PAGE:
Some countries have found ways to incorporate DAO into their legal systems. Let’s check them out.  

United States – Vermont, Wyoming, Tennessee & Colorado 

Back in 2018, Vermont enacted a piece of legislation establishing blockchain-based limited liability companies or BBLLCs. Vermont’s law doesn’t specifically talk about DAOs but it applies to companies that utilize blockchain technology for a material portion of its business activities. To be able to incorporate a BBLLC and its provided limited liability, you must provide certain information such as a description of the company’s purpose, level of decentralization, security-breach mitigation protocols, voting and governance procedures and so on.  

Following Vermont’s new law, Wyoming passed a law that enables the incorporation of DAOs as limited liability companies as well. The law defined DAO as a limited liability company whose articles of organization include a statement that the company is a DAO. It can be member-managed or algorithmic-managed. There are a few requirements though such as that a DAO LLC must appoint a registered agent in Wyoming and that the articles of organization must include the smart contract which must be amended when the smart contract changes, along with a presumption that a DAO LLC is member-managed unless the articles of organization say otherwise.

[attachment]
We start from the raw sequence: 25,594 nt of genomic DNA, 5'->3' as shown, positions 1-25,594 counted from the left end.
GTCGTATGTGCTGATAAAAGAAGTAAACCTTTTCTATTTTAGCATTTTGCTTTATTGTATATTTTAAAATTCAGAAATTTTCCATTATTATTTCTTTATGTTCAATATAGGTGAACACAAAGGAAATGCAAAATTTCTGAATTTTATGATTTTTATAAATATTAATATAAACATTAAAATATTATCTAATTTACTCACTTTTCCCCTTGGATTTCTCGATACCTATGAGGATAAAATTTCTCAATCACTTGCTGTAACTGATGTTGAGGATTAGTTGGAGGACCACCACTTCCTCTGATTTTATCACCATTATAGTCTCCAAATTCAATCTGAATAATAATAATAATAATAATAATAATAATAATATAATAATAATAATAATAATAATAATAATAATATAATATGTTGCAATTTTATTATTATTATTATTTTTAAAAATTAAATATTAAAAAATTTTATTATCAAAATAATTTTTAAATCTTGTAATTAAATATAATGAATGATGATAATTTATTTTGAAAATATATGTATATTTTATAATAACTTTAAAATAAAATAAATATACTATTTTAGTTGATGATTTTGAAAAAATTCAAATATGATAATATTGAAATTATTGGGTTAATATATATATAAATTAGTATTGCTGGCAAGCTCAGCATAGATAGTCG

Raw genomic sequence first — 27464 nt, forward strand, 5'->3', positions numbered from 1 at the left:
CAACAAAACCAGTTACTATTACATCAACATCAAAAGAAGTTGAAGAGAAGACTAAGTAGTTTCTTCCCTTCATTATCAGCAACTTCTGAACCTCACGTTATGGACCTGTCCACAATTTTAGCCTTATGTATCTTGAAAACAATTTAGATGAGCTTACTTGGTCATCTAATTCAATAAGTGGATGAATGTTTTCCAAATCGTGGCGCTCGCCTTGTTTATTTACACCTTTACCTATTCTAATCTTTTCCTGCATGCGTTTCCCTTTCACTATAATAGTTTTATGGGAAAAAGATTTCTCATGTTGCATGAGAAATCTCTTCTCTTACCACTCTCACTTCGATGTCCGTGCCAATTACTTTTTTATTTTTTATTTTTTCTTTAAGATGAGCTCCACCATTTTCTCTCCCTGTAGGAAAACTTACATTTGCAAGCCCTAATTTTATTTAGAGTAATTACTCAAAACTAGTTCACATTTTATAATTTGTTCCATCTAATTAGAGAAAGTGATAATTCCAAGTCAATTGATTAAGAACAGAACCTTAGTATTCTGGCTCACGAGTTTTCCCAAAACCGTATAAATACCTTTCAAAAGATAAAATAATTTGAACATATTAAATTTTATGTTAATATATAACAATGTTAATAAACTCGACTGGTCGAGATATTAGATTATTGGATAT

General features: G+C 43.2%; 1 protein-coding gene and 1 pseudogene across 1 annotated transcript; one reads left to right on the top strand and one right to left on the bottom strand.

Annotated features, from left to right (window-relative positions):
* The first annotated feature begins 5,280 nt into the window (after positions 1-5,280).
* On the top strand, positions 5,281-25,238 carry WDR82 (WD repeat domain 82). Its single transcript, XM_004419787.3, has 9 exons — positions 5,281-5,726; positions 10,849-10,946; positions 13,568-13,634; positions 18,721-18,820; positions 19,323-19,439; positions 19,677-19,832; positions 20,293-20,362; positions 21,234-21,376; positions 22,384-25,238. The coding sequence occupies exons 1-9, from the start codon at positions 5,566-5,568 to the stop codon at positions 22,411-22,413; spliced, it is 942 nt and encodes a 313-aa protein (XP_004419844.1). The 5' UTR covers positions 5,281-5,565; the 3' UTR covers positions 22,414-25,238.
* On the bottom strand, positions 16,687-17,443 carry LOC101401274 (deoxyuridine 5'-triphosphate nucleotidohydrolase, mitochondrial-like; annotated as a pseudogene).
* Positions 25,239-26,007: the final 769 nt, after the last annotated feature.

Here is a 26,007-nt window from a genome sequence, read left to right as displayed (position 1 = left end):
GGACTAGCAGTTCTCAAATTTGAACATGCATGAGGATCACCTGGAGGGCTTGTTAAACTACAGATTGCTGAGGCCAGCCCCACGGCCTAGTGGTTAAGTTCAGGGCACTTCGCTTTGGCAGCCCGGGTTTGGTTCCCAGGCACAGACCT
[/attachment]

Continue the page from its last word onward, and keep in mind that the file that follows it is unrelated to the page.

Tennessee amended its Limited Liability Act and added decentralized organizations (DOs). Therefore, in Tennessee DAOs are called DOs and the legal solution is similar to Wyoming’s law. 

On the other hand, Colorado introduced a legal entity form known as Limited Cooperative Association (LCA) and defined as an autonomous, unincorporated associations of persons united to meet their mutual interests through a jointly owned enterprise primarily controlled by those persons. In simple terms, you can think of it as a mix of a joint stock company and a limited liability company which can have two types of members – those that conduct business and those that make contributions.